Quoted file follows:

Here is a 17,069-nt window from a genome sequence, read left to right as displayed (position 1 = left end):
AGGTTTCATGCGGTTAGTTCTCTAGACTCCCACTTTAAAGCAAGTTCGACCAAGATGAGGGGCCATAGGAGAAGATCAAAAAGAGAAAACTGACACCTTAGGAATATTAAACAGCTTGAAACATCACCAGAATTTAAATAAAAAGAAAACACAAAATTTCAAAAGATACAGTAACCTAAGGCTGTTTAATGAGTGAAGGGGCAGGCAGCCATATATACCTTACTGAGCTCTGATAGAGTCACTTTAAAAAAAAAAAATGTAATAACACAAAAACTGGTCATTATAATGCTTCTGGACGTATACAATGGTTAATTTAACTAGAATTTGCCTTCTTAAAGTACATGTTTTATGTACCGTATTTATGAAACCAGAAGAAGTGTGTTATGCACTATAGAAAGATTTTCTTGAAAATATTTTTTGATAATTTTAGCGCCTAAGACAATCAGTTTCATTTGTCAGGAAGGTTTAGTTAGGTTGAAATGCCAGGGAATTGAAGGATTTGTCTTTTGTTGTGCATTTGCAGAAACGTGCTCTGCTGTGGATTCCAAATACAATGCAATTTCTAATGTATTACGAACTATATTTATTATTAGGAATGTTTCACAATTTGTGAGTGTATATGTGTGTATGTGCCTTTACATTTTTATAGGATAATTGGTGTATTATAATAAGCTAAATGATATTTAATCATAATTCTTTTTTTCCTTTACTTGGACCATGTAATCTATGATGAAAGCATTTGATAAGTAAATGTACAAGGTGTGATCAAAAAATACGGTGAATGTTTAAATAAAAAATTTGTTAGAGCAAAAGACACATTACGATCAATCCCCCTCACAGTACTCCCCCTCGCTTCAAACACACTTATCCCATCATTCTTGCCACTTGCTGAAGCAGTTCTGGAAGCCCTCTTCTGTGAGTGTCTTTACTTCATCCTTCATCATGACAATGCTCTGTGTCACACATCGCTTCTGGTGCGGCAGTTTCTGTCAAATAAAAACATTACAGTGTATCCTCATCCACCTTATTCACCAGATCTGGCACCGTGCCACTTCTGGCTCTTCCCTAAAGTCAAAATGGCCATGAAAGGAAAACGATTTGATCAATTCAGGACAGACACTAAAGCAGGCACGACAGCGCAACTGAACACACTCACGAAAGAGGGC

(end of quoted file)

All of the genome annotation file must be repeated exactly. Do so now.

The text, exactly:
Here is a 17,069-nt window from a genome sequence, read left to right as displayed (position 1 = left end):
AGGTTTCATGCGGTTAGTTCTCTAGACTCCCACTTTAAAGCAAGTTCGACCAAGATGAGGGGCCATAGGAGAAGATCAAAAAGAGAAAACTGACACCTTAGGAATATTAAACAGCTTGAAACATCACCAGAATTTAAATAAAAAGAAAACACAAAATTTCAAAAGATACAGTAACCTAAGGCTGTTTAATGAGTGAAGGGGCAGGCAGCCATATATACCTTACTGAGCTCTGATAGAGTCACTTTAAAAAAAAAAAATGTAATAACACAAAAACTGGTCATTATAATGCTTCTGGACGTATACAATGGTTAATTTAACTAGAATTTGCCTTCTTAAAGTACATGTTTTATGTACCGTATTTATGAAACCAGAAGAAGTGTGTTATGCACTATAGAAAGATTTTCTTGAAAATATTTTTTGATAATTTTAGCGCCTAAGACAATCAGTTTCATTTGTCAGGAAGGTTTAGTTAGGTTGAAATGCCAGGGAATTGAAGGATTTGTCTTTTGTTGTGCATTTGCAGAAACGTGCTCTGCTGTGGATTCCAAATACAATGCAATTTCTAATGTATTACGAACTATATTTATTATTAGGAATGTTTCACAATTTGTGAGTGTATATGTGTGTATGTGCCTTTACATTTTTATAGGATAATTGGTGTATTATAATAAGCTAAATGATATTTAATCATAATTCTTTTTTTCCTTTACTTGGACCATGTAATCTATGATGAAAGCATTTGATAAGTAAATGTACAAGGTGTGATCAAAAAATACGGTGAATGTTTAAATAAAAAATTTGTTAGAGCAAAAGACACATTACGATCAATCCCCCTCACAGTACTCCCCCTCGCTTCAAACACACTTATCCCATCATTCTTGCCACTTGCTGAAGCAGTTCTGGAAGCCCTCTTCTGTGAGTGTCTTTACTTCATCCTTCATCATGACAATGCTCTGTGTCACACATCGCTTCTGGTGCGGCAGTTTCTGTCAAATAAAAACATTACAGTGTATCCTCATCCACCTTATTCACCAGATCTGGCACCGTGCCACTTCTGGCTCTTCCCTAAAGTCAAAATGGCCATGAAAGGAAAACGATTTGATCAATTCAGGACAGACACTAAAGCAGGCACGACAGCGCAACTGAACACACTCACGAAAGAGGGC